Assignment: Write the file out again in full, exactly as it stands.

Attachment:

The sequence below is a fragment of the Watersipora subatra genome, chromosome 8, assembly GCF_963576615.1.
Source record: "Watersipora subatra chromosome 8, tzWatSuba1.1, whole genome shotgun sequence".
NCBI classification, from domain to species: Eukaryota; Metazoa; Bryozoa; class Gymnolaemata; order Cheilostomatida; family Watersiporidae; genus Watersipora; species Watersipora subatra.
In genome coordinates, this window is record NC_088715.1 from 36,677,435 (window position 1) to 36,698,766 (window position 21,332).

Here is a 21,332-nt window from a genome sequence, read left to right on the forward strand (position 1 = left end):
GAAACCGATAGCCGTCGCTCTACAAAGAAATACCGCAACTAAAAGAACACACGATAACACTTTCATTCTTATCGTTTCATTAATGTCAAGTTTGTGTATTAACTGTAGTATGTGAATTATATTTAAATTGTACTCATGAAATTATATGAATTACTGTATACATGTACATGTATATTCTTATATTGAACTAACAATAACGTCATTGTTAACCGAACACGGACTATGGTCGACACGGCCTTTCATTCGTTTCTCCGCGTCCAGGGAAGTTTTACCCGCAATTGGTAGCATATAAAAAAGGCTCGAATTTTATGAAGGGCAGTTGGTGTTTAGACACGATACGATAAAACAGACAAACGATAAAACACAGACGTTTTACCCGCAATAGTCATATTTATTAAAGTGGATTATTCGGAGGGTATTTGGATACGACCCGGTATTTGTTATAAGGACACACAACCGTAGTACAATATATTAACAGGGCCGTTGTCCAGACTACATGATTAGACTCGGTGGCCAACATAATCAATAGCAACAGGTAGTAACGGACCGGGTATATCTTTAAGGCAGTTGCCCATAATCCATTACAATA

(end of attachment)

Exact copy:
The sequence below is a fragment of the Watersipora subatra genome, chromosome 8, assembly GCF_963576615.1.
Source record: "Watersipora subatra chromosome 8, tzWatSuba1.1, whole genome shotgun sequence".
NCBI classification, from domain to species: Eukaryota; Metazoa; Bryozoa; class Gymnolaemata; order Cheilostomatida; family Watersiporidae; genus Watersipora; species Watersipora subatra.
In genome coordinates, this window is record NC_088715.1 from 36,677,435 (window position 1) to 36,698,766 (window position 21,332).

Here is a 21,332-nt window from a genome sequence, read left to right on the forward strand (position 1 = left end):
GAAACCGATAGCCGTCGCTCTACAAAGAAATACCGCAACTAAAAGAACACACGATAACACTTTCATTCTTATCGTTTCATTAATGTCAAGTTTGTGTATTAACTGTAGTATGTGAATTATATTTAAATTGTACTCATGAAATTATATGAATTACTGTATACATGTACATGTATATTCTTATATTGAACTAACAATAACGTCATTGTTAACCGAACACGGACTATGGTCGACACGGCCTTTCATTCGTTTCTCCGCGTCCAGGGAAGTTTTACCCGCAATTGGTAGCATATAAAAAAGGCTCGAATTTTATGAAGGGCAGTTGGTGTTTAGACACGATACGATAAAACAGACAAACGATAAAACACAGACGTTTTACCCGCAATAGTCATATTTATTAAAGTGGATTATTCGGAGGGTATTTGGATACGACCCGGTATTTGTTATAAGGACACACAACCGTAGTACAATATATTAACAGGGCCGTTGTCCAGACTACATGATTAGACTCGGTGGCCAACATAATCAATAGCAACAGGTAGTAACGGACCGGGTATATCTTTAAGGCAGTTGCCCATAATCCATTACAATA